This team was the group of European referees.

As a member of the referees that was selected from the England Touch Association, we collectively had a solid campaign. We represented on the finals day in three of the seven finals, with three of the ten ETA referees gaining an upgrade to the next badge level, as a result of their performance over the tournament.

This hard work of the referees doesn’t come over night as all of the referees that attended the European Championship on behalf of the ETA have been refereeing for at least 3 years each. Although this process of referee development does take it’s time, it also creates the foundation that touch is played within England and I would like to thank the ETA for their support to all the referees at the European Championships this year.

Bruce Lockie


Cece’s Touch Referee blog entry:

Paper plates and ice baths

One of the first predictions, from a referee’s standpoint, when Italy was voted the nation of choice to host the 2012 European Touch Championships (2012 ETC) was the fear of a rapid rise of organised chaos - leading to tardiness, questionable efficiency, and debatable on-field temperance.

In some eyes, though, a bout of grumpy realism isn’t a bad thing.  So be it if it meant that certain referees had to assist the organisers with last minute contingency plans when it did rain.  After all, we Brits are used to extended spells of crummy weather.  But that’s not a bad thing – there was no Euro disunion apparent and the sun soon brought a show of form.

So what became of the 2012 Euros in Italy?

Despite the dim weather forecast, Italian Touch showed what it was all about when the sun did reappear – against a backdrop of ancient beauty, slight messiness served with great enthusiasm, immense national pride, and dare I say it, culinary delight in the form of tuna pasta, risotto and bread.  And for those who found the hole through the fence behind Pitch 2, a sneaky trip to the gelato shop.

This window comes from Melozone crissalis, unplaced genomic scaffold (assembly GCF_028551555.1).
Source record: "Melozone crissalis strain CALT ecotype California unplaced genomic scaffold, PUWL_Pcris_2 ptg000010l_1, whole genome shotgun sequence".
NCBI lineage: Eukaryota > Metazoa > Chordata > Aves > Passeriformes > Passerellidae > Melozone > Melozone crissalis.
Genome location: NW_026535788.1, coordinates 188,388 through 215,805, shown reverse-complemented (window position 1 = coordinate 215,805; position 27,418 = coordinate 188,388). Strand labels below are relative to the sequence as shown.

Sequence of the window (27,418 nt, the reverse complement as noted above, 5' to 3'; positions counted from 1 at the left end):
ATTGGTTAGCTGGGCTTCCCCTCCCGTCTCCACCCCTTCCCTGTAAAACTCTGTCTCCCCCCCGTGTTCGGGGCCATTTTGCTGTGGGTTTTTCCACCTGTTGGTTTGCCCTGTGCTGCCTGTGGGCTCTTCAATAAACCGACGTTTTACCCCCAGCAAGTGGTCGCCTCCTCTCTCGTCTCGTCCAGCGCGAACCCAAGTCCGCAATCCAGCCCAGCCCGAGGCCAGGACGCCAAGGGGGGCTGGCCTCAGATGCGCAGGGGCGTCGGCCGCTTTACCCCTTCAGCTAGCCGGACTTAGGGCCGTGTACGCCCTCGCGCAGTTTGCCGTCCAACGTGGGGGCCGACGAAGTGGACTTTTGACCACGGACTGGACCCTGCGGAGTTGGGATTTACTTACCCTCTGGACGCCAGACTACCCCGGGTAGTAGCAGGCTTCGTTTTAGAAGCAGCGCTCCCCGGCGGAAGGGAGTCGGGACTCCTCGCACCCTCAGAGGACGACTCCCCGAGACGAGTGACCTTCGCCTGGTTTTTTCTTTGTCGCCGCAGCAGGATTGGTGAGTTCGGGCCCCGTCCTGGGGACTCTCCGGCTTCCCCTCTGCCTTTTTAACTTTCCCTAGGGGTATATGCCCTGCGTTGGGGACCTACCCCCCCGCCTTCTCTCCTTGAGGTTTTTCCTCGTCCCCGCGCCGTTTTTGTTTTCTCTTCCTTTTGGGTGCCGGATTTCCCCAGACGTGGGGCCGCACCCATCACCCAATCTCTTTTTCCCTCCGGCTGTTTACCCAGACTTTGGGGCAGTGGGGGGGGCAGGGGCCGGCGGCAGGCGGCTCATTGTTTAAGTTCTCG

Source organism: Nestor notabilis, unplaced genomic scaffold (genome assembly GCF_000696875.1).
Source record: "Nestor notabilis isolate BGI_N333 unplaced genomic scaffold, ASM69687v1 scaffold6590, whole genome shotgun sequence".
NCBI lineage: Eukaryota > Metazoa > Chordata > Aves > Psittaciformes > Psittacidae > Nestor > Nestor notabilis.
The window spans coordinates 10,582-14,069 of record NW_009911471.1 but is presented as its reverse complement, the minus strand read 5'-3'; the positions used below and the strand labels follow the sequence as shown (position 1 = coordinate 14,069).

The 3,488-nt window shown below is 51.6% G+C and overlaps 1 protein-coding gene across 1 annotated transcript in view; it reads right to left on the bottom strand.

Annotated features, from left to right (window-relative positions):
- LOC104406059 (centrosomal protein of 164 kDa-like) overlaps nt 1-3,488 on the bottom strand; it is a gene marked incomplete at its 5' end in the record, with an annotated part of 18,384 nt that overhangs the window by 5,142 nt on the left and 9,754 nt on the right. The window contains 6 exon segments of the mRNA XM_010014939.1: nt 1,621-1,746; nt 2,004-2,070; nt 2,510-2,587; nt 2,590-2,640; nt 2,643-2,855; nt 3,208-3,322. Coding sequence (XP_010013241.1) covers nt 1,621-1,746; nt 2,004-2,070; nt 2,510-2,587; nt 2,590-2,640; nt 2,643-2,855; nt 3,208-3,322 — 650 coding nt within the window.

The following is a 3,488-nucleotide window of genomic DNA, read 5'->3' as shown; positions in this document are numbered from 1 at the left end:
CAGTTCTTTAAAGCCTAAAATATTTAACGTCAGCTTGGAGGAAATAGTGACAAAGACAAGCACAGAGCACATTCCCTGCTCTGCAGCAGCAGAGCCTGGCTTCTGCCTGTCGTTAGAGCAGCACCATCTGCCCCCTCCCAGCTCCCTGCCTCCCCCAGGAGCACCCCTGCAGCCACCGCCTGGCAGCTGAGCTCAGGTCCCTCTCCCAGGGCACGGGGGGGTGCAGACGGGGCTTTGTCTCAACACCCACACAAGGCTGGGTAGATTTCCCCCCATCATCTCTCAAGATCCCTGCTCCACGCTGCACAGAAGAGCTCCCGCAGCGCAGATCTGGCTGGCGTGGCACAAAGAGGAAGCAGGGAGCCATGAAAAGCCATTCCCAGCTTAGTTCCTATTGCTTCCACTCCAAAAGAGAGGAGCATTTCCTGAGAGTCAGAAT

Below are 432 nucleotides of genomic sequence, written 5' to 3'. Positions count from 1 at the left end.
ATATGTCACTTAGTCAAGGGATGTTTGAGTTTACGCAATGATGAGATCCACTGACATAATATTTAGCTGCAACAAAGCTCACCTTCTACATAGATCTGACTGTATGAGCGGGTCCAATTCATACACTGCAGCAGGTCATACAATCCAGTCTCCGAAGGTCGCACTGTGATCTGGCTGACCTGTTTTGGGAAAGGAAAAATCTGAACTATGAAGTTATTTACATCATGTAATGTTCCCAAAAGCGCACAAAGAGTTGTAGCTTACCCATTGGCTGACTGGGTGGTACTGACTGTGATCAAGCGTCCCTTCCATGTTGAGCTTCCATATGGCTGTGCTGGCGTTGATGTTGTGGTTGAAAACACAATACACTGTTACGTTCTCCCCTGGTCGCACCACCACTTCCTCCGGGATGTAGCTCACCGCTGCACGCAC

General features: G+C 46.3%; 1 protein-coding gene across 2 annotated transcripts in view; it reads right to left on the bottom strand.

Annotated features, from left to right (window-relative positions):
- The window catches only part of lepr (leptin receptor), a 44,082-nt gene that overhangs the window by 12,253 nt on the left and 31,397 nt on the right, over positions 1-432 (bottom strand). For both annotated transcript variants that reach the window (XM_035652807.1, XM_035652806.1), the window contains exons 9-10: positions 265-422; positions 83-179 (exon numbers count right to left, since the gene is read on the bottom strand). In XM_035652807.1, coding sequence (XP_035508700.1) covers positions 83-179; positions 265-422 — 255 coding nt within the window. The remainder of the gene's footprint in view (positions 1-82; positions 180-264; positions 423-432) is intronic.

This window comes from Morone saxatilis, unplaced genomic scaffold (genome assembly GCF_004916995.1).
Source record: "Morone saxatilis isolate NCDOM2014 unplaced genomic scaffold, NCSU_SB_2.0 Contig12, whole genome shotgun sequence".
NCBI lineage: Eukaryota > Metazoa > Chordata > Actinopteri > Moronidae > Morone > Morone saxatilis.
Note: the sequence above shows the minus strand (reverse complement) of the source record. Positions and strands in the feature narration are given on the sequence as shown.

Other memories include the intriguing opera singing during the opening ceremony; Nancy Sinatra’s “These Boots Are Made for Walkin’” – you have to admit, by the end of the tournament we were all bobbing along to the tune; the PA recording of “Playeeers and Refereeees…Please tek de feeld” of which I understand Touch NZ and Touch AUS are soon to experience; the infectious player and referee support for one another; praying hostage to the mosquitoes; the dinky medals won and lost – for the referees the immense delight in their upgrades; the swaddling of K-tape round most players come finals day; the desperation for a free portaloo during the after party; and, a general consensus that the hard work put in meant that a few scoops of gelato were well deserved.

It is quite frankly difficult to analyse an entire five days’ worth of Touch in Italy.  It did, on one hand, give pause for thought about what might have influence on the outcome of a successful European Touch Championship.  Strict direction is not, however, necessary to produce a modest but effective international tournament.  The 2014 ETC in Wales has a lot to live up to though in a different context.

Perhaps the question we should really be asking ourselves is: “Why do we love this sport called Touch?”  For me it’s passion for the game and everything associated with it.  That includes seeing if your paper plate floats whilst standing in a murky water-filled ice bath.

Cece Cheong

We are England Touch

We are the players. We are the supporters, willing us on. We are the medals, waiting to be won. We are the touchdowns, waiting to be scored. We are the men and women of all ages. We are the talent of today. We are the potential for tomorrow. We are one team. We are England Touch